Organization of the Swap Area

Swapped-out pages are held either on a dedicated partition without a filesystem or in a file of fixed size in an existing filesystem. As every system administrator knows, several such areas can be used in parallel. It is also possible to assign priorities based on the speed of the various swap areas. These priorities can then be adopted by the kernel when it uses the swap areas.

Each swap area is subdivided into a number of continuous slots, each of which is precisely the size of one page frame in the system. On most processors this is still 4 KiB. However, larger pages are commonly used on newer systems.

Basically, any page in the system can be accommodated in any slot of a swap area. However, the kernel also uses a structuring method referred to as clustering to handle accesses to swap areas as quickly as possible. Consecutive pages in the memory area of a process (or at least pages that are swapped out consecutively) are written to the hard disk one after the other, with a particular cluster size — normally 256 pages. If no further memory space is available in the swap area for clusters of this size, the kernel adds the pages at any positions that are currently free.

If several swap areas with the same priority are used, the kernel uses a round robin process to ensure that they are utilized as uniformly as possible. If the swap areas have different priorities, the kernel fills the ones with higher priority first before gradually moving on to the ones with lower priority.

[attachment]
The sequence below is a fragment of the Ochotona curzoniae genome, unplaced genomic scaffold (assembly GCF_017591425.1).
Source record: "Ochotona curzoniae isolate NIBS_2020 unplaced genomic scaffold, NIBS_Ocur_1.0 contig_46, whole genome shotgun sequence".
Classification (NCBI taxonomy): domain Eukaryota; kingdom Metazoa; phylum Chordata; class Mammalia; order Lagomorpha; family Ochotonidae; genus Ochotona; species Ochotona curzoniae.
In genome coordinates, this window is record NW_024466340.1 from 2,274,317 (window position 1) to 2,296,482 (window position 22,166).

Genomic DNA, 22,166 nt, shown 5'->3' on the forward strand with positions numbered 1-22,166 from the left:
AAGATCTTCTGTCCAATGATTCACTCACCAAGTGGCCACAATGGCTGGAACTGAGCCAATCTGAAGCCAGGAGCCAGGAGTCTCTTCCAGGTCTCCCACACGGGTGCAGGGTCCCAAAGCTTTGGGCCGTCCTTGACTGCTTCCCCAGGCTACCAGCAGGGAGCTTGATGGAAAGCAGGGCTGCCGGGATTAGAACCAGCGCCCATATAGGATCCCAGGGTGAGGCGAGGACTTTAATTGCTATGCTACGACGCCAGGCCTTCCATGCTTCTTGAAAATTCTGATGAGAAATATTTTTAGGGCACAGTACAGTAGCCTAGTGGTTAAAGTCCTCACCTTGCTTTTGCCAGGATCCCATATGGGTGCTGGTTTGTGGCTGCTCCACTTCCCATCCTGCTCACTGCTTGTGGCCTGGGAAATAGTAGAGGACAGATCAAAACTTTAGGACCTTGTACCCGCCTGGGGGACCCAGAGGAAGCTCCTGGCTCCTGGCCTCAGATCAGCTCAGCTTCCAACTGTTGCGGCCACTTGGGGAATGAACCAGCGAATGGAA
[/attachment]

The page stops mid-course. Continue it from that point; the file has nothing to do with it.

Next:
To keep track of which pages are where in which swap partition, the kernel must retain some data structures that hold this information in memory. The most important structure element is a bitmap that tracks the used and free state of the slots in a swap area. Other elements yield data to support selection of the slot to be used next and to help implement clustering.

Two userspace tools are available to create and enable swap areas; these are mkswap (for ''formatting'' a swap partition/file) and swapon (for enabling a swap area). As these programs are crucial to a functioning swap subsystem, they are described (and the system call for swapon) below.

Continue reading here: Checking Memory Utilization

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